Jump to main content
Jump to site search
Access to RSC content Close the message box

Continue to access RSC content when you are not at your institution. Follow our step-by-step guide.


Issue 6, 2018
Previous Article Next Article

Conversion of CO2 into cyclic carbonates by a Co(ii) metal–organic framework and the improvement of catalytic activity via nanocrystallization

Author affiliations

Abstract

The Co(II) metal–organic framework (MOF) {[Co(μ3-L)(H2O)]·0.5H2O}n (1, H2L = thiazolidine 2,4-dicarboxylic acid) with rich Lewis acid sites was used as a catalyst for the conversion of CO2 and propylene oxide into propylene carbonate with a yield of up to 98% under 50 °C and 1 atm. 1 exhibited excellent reusability, which could be regenerated easily for at least five runs without a decrease in the yield. Importantly, we synthesized two types of nano-crystals (N1 and N2) of 1 with polyvinylpyrrolidone (PVP) and hexadecyltrimethylammonium bromide (CTAB) as surfactants, respectively, and investigated their catalytic properties in comparison with that of 1 in the powder phase. A significant enhancement in both catalytic efficiency and product yield was observed when 1 was nano-crystallized. This is the first investigation about the relationship between the morphology and the catalytic parameters of MOFs. The results showed a strategy for efficiently applying MOFs as catalysts towards CO2 conversion, which could also be used in other MOF-catalyzed processes.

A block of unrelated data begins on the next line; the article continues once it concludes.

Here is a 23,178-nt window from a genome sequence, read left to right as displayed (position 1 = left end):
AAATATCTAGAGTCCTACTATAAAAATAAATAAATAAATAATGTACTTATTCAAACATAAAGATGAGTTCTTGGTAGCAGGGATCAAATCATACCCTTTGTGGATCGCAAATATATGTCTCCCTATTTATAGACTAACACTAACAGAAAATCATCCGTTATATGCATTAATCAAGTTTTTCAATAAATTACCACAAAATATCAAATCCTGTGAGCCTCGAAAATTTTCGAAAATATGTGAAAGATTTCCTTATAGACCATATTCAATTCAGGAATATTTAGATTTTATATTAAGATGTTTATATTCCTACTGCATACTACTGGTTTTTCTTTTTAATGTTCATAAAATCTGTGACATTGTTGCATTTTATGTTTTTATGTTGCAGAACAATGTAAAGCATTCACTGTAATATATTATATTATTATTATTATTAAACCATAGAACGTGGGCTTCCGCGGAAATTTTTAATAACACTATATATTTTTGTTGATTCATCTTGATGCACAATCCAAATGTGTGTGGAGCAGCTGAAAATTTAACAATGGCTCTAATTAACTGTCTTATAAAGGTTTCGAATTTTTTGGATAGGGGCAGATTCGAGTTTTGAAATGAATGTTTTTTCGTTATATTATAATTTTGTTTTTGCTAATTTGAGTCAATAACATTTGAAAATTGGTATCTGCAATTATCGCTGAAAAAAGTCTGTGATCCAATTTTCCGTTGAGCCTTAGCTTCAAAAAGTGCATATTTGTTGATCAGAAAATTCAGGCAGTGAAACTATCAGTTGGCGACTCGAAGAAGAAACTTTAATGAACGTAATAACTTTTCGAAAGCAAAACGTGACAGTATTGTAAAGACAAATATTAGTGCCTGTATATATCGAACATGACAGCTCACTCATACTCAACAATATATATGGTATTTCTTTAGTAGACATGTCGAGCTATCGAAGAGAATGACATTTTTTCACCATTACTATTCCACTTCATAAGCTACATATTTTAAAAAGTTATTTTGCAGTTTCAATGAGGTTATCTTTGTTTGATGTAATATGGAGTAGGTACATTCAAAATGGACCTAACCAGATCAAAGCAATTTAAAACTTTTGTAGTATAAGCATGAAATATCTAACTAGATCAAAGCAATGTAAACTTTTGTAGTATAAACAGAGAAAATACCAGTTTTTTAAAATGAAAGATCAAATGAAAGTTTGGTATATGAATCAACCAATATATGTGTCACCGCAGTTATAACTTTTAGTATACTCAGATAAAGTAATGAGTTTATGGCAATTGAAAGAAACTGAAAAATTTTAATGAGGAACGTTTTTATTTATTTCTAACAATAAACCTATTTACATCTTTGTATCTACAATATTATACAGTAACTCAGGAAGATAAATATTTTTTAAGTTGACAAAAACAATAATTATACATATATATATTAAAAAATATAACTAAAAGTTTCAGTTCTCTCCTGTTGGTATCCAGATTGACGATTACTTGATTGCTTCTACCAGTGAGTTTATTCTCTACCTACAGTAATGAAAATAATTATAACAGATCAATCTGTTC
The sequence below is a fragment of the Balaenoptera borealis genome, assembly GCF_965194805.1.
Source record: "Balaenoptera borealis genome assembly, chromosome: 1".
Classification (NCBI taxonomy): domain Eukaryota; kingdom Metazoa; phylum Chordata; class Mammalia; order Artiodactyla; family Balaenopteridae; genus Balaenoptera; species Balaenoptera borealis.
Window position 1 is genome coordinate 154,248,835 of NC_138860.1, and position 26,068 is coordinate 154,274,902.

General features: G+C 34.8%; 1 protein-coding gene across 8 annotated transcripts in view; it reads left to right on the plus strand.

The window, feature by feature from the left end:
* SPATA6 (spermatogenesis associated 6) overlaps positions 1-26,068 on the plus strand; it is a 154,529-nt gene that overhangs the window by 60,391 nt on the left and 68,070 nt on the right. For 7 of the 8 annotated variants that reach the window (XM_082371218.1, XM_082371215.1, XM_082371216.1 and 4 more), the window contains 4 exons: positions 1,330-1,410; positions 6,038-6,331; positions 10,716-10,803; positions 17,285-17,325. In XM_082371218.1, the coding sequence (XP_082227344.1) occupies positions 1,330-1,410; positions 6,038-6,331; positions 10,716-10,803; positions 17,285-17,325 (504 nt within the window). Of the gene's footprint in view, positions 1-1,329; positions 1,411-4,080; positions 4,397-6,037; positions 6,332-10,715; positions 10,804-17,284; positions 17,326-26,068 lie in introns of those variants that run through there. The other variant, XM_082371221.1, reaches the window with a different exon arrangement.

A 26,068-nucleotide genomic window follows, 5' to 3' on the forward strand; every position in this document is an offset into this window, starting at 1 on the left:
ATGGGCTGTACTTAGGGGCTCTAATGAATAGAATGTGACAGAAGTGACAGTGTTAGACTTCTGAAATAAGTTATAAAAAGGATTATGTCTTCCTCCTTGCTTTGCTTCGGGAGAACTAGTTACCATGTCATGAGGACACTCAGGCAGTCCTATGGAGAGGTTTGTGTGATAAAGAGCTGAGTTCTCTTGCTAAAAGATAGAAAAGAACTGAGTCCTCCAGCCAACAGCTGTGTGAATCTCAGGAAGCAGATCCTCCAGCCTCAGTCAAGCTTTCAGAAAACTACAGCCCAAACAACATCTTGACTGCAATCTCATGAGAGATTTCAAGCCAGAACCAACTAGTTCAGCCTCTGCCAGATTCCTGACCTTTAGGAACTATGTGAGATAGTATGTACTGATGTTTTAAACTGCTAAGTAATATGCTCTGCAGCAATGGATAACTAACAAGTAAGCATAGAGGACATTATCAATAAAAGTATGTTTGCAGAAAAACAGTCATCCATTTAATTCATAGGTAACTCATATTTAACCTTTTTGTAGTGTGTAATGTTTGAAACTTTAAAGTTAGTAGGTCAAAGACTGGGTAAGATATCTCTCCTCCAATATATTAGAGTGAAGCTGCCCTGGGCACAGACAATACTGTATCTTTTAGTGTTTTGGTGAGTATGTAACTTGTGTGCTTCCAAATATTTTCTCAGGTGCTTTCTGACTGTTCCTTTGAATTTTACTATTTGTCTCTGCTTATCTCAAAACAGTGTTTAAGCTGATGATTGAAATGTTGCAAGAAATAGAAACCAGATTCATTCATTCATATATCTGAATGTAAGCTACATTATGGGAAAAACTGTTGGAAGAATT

Graphical abstract: Conversion of CO2 into cyclic carbonates by a Co(ii) metal–organic framework and the improvement of catalytic activity via nanocrystallization

Back to tab navigation

Supplementary files

Article information


Submitted
26 Dec 2017
Accepted
05 Jan 2018
First published
05 Jan 2018

Dalton Trans., 2018,47, 1768-1771
Article type
Communication

Conversion of CO2 into cyclic carbonates by a Co(II) metal–organic framework and the improvement of catalytic activity via nanocrystallization

X. Ji, N. Zhu, J. Ma and P. Cheng, Dalton Trans., 2018, 47, 1768
DOI: 10.1039/C7DT04882C

Social activity

Search articles by author

Spotlight

Advertisements